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What I love about the way MI and CFT work together!

This is the third and final blog in my "What I love..." series. The first was what I love about Motivational Interviewing (MI), the second was what I love about Compassion Focused Therapy (CFT), and this third blog is about my greatest love of all (professionally speaking, of course): bringing together MI and CFT and the way they can be so helpful for each other!


First, CFT is helpful to MI!


In 2013, Professors Bill Miller and Steve Rollnick published the third edition of their book Motivational Interviewing: Helping people change. There was much excitement in the MI community. What would be kept? What would change?? Well, one thing that changed was that compassion was formally added to the MI Spirit, alongside partnership, acceptance and evocation. This was an important addition, and was described by the authors as "...having our heart in the right place." But what did that mean?


Enter CFT with its rich and established, multidimensional sense of compassion and cultivating the compassionate mind. Compassion is a sensitivity to suffering in self and others, with a commitment to try to alleviate and prevent it. And there are many competencies and qualities: sensitivity, sympathy, distress tolerance, empathy, non-judgment, care for well-being, wisdom, strength and courage, a caring-commitment and helpful action. Ok! There is a lot to work with there to understand and develop compassion as part of the MI Spirit and help people change!!


Second, MI is helpful to CFT!


One of Professor Paul Gilbert's great contributions (there are actually so many, and this is just one!) to the science of compassion is an understanding of a person's fears, blocks and resistances to compassion across the three flows: for others, from others, and self-to-self. These various inhibitors get in the way of the compassion motivation. For example, people might feel like others will take advantage of them if they are compassionate, that receiving compassion from someone else makes them weak, or that they themselves don't deserve their own compassion, So in CFT, it is vital to find ways to help people navigate their way through these fears, blocks and resistances, and to discover their facilitators of compassion, the perceived benefits and the motivating factors.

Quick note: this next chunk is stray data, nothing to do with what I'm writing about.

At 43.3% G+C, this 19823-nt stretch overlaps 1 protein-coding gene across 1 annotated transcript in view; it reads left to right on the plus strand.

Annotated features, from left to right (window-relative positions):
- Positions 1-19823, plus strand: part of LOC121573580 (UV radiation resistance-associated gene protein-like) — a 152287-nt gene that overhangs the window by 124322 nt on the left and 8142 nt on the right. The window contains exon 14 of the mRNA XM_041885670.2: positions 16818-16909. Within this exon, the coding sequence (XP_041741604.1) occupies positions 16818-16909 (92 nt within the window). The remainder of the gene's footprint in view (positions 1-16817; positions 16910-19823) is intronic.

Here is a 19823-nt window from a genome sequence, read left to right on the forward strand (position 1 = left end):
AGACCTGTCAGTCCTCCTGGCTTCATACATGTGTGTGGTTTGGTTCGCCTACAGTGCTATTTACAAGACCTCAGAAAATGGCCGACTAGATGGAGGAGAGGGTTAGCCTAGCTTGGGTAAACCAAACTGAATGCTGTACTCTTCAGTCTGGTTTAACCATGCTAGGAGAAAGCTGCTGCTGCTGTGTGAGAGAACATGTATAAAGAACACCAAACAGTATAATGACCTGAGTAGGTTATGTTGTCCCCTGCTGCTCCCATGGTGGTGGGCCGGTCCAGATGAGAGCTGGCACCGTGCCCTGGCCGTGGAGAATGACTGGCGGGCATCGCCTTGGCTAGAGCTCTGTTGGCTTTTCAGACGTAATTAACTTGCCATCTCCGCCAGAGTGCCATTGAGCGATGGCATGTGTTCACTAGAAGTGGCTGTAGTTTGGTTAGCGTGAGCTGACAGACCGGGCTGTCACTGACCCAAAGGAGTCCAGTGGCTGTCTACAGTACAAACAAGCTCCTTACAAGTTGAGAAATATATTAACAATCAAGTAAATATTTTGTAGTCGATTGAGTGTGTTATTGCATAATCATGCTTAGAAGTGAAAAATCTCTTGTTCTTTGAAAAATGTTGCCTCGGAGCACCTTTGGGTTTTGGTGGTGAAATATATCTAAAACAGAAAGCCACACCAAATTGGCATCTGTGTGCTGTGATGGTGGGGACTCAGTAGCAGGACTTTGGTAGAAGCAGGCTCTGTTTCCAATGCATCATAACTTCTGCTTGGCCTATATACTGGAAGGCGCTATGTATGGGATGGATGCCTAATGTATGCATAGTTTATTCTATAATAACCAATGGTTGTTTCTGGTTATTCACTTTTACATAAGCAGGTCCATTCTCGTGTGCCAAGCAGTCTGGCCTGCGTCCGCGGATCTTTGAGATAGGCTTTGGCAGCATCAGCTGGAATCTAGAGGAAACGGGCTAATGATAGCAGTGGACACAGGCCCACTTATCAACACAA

Enter MI, and the beautiful, heartfelt, skillful conversations MI can offer to help people find their way through their own ambivalence and gradually commit to change or action. In the case of compassion and self-compassion, MI offers a framework for exploring fears, blocks and resistances, accepting and validating those reservations, helping people feel heard and understood, and then gently guide them towards exploring facilitators of compassion.


Presenting on MI for CFT for Concept at Palo Alto University, February 2020.
What would you really like to do about compassion or self-compassion in your life? If you were to be more compassionate, how would you go about it? What are your top three reasons for cultivating a compassionate motivation? What makes cultivating compassion really important to you? And let's make a commitment...what will you do?

So there you have it.


CFT can really inform and enhance the way we bring compassion to the MI Spirit, and MI can really assist us in navigating the inhibitors and facilitators of compassion and build compassionate motivation and commitment. In so many ways, they are a perfect match! And that's what I love about the way MI and CFT work together.



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